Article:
In Kelly v Hennessy, the Plaintiff’s husband and two daughters had been seriously injured in a car accident caused by the Defendant. The Plaintiff was not at the scene but was informed by telephone and later brought to the hospital. Upon arriving at the hospital the Plaintiff witnessed the aftermath of the accident where one daughter spent a year in hospital and her husband and other daughter spent three months. The Plaintiff suffered depression and post-traumatic stress disorder (PTSD) as a result. The High Court awarded damages to the Plaintiff and held that her injuries were a reasonably foreseeable consequence of the Defendant’s negligence in the case. The Defendant appealed to the Supreme Court on a point of law and also against quantum. The Court considered the earlier case of Mullally v Bus Éireann [1992] ILRM 722 and the English case law, most notably, McLoughlin v O’Brian [1983] 1 AC 410. The Supreme Court upheld the decision of the High Court and set out the criteria in such a case which I have laid out above.

A recent Supreme Court decision is that of Devlin v National Maternity Hospital [2008] 2 IR 222. In this case the Plaintiff’s suffered shock and depression upon discovering that the Defendant hospital had retained the organs of their stillborn child without their previous knowledge and consent. The Plaintiff’s lost their case in the High Court as they could not satisfy element (d) of the Kelly v Hennessy elements in that they could not show that “the nervous shock sustained was by reason of actual or apprehended physical injury to the plaintiff or a person other than the plaintiff”. The Supreme Court upheld the High Court decision and found that the Plaintiffs had satisfied the remaining elements but not that of (d) and found that the law of negligence could not be extended to include such claims as any such extension could have serious repercussions. The Supreme noted, however, that they were not in any way endorsing the previous practice of the hospital which no longer took place.
The Court will consider the relationship between the Plaintiff and the primary victim (proximity of relationship), the time of the Plaintiff’s arrival at the scene of the accident (proximity in time and space) and the onset of symptoms (element of sudden shock).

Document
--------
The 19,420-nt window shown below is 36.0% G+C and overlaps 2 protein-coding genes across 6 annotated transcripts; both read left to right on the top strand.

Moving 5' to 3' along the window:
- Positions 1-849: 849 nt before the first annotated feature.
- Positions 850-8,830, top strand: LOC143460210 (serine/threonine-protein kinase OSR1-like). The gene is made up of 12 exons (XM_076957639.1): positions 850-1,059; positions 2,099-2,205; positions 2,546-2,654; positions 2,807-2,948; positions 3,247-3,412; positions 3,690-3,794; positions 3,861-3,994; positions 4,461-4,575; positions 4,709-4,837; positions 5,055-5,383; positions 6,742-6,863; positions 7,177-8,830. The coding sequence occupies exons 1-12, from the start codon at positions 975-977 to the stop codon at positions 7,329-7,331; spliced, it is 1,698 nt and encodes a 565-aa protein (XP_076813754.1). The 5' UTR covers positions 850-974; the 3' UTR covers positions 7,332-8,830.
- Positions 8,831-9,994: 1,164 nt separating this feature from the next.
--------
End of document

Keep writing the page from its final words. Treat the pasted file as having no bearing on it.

With the limited facts that I have before me, Fidelma must consider the five elements as set down in Kelly v Hennessy and determine whether she can satisfy a court that she ticks all the boxes so to speak. There is also the general negligence criteria which a Plaintiff must establish. The relationship of husband / wife will normally satisfy the proximity of relationship element. Fidelma was at the scene and witnessed the accident so no question arises as to the proximity in time and space of the accident. In relation to the onset of symptoms, Fidelma has been referred to a clinical psychologist so I would suggest that the psychologist prepare a medical report setting out their opinion in relation to Fidelma’s prognosis and determine whether the accident caused the symptoms she complains of and whether she is or was suffering from PTSD.


LegalEagleStar , Wednesday , 16th February , 2011

I Was Left Out of My Father’s Will !

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Q.  I am in a state of shock. I have just discovered that my late father – who was a widower – has left me out of his will. I have one other sibling, a brother, to whom everything was left. When I spoke to my brother – the sole executor and beneficiary under the will – he just shrugged his shoulders. I think it is so unfair. Is there anything I can do?